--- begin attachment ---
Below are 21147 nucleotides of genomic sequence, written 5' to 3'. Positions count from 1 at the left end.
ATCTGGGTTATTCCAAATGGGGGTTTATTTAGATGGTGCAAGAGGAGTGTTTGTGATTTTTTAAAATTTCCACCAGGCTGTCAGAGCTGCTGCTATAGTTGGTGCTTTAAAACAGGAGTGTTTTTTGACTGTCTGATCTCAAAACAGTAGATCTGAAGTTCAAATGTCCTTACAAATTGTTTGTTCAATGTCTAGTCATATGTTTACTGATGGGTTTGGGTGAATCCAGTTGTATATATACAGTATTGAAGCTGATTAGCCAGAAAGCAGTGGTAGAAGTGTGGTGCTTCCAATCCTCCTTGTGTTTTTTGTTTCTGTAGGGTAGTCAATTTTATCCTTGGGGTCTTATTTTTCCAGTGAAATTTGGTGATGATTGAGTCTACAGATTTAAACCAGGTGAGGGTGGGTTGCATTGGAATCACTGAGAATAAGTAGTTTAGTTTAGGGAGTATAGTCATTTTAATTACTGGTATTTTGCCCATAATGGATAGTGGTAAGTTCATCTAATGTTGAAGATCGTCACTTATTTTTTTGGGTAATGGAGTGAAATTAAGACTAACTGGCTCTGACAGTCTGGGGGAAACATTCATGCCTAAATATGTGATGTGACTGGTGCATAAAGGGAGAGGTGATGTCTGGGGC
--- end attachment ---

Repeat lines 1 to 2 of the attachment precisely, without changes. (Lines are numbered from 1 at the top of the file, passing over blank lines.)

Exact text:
Below are 21147 nucleotides of genomic sequence, written 5' to 3'. Positions count from 1 at the left end.
ATCTGGGTTATTCCAAATGGGGGTTTATTTAGATGGTGCAAGAGGAGTGTTTGTGATTTTTTAAAATTTCCACCAGGCTGTCAGAGCTGCTGCTATAGTTGGTGCTTTAAAACAGGAGTGTTTTTTGACTGTCTGATCTCAAAACAGTAGATCTGAAGTTCAAATGTCCTTACAAATTGTTTGTTCAATGTCTAGTCATATGTTTACTGATGGGTTTGGGTGAATCCAGTTGTATATATACAGTATTGAAGCTGATTAGCCAGAAAGCAGTGGTAGAAGTGTGGTGCTTCCAATCCTCCTTGTGTTTTTTGTTTCTGTAGGGTAGTCAATTTTATCCTTGGGGTCTTATTTTTCCAGTGAAATTTGGTGATGATTGAGTCTACAGATTTAAACCAGGTGAGGGTGGGTTGCATTGGAATCACTGAGAATAAGTAGTTTAGTTTAGGGAGTATAGTCATTTTAATTACTGGTATTTTGCCCATAATGGATAGTGGTAAGTTCATCTAATGTTGAAGATCGTCACTTATTTTTTTGGGTAATGGAGTGAAATTAAGACTAACTGGCTCTGACAGTCTGGGGGAAACATTCATGCCTAAATATGTGATGTGACTGGTGCATAAAGGGAGAGGTGATGTCTGGGGC